Put simply, Ola Ayeni would rather hire a foreigner.
It’s the conclusion this entrepreneur has made after four years of hiring for his tech startup. Ayeni thinks immigrants show better work ethic than the average American.
“Here in the United States, we do a lot of talking,” he said. “Foreign people talk less. They just do. Results is what pays the bills.”
That’s why Ayeni supports U.S. immigration reform that would make it easier for foreigners who graduate from U.S. universities with degrees in STEM fields (science, technology, engineering and math) to stay and work.
On one hand, there’s the matter of cost. Ayeni said hiring the best American candidates can prove too expensive for a startup, because larger companies typically offer them better wages.
Instead of settling for second-tier American candidates, which would put him at a competitive disadvantage, Ayeni would prefer better access to “Class-A” foreigners.
There’s also his view on their work ethic.
Ayeni feels that many Americans take for granted their inherited economic opportunities, the kind he didn’t have back in Nigeria. The pursuit of entrepreneurial dreams in 1997 drove him to the United States at age 26. After several years in academia and the pharmaceutical industry, Ayeni launched the restaurant marketing company Eateria in 2009.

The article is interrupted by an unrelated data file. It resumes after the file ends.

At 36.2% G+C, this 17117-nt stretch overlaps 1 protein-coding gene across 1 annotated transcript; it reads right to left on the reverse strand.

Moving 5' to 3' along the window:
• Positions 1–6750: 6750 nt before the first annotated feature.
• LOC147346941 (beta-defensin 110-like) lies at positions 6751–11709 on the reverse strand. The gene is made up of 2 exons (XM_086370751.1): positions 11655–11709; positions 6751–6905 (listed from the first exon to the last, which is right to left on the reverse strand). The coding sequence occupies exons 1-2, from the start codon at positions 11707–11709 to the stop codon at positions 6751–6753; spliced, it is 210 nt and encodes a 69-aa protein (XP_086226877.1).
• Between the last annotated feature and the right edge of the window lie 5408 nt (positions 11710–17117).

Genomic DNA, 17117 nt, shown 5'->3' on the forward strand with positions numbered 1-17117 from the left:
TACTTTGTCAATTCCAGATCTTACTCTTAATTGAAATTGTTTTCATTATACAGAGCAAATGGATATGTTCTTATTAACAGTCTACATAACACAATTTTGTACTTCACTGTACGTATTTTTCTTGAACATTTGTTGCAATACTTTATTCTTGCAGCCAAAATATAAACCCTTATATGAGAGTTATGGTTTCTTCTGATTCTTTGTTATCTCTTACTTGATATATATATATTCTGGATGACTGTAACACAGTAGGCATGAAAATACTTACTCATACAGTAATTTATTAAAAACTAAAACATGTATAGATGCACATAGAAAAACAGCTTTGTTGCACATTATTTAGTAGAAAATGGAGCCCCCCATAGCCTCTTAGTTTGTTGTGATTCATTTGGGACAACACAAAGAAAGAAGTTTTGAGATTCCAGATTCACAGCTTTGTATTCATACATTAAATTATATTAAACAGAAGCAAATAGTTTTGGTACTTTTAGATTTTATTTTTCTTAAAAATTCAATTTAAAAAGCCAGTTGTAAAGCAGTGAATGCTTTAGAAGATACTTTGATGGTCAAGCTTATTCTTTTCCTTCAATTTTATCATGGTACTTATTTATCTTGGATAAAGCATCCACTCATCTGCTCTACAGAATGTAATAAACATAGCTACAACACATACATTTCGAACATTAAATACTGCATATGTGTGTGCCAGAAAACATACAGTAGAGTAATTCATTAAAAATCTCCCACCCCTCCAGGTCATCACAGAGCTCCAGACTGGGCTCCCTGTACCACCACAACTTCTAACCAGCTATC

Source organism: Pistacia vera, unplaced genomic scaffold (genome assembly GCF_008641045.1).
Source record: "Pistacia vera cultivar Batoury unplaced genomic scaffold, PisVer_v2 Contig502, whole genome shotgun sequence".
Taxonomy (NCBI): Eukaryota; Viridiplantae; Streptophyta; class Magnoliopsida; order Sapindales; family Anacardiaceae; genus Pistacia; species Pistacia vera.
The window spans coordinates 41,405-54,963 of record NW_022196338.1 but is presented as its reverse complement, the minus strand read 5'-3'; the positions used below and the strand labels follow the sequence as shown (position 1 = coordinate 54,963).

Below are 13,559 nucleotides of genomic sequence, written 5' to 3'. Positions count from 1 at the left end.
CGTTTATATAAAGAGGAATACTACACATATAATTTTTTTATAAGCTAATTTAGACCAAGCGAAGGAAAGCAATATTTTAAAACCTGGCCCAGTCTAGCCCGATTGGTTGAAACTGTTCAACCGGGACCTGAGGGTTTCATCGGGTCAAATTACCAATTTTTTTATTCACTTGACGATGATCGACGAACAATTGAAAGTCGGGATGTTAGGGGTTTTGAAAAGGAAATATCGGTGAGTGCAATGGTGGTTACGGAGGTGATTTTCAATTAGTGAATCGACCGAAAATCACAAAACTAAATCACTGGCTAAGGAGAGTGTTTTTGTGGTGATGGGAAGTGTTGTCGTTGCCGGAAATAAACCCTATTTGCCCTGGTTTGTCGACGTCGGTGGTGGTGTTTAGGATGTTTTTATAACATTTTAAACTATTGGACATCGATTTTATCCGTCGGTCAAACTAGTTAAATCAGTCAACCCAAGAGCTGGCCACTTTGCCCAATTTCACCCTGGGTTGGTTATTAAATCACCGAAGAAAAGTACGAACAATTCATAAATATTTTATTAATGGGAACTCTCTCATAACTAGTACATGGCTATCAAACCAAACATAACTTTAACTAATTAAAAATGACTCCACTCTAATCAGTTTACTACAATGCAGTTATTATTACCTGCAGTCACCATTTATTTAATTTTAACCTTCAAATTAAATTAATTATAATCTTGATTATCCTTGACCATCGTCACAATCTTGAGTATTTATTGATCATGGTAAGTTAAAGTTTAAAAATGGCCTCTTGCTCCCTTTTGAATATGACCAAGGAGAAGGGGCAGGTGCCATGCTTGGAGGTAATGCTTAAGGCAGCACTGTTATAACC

He values his six American employees as much as he does his two European workers. But the three employees he’s fired so far — all American — have shown a lack of ambition.
One former employee was an account manager who had the nasty habit of going absent without explanation. On four separate occasions, she sent Ayeni text messages saying, “On my way,” but she never showed up.
Another was a sales agent who refused to attend meetings. The third was a sales agent who claimed to be working from a nearby Starbucks but didn’t produce a single account in 90 days.
Meanwhile, Ayeni describes the effort he’s seen from his European staff as all execution and no excuses. He said they have a different mindset and “push themselves more than an average person who was born and raised here.”
The key, he explained, is that foreigners have more on the line.
“The mentality is just different. Those who come from overseas have this huge drive to succeed,” Ayeni said. “When you come here, your family expects you to succeed no matter what. You can’t come here, the land of opportunity, and fail. They’ll think you’re crazy.”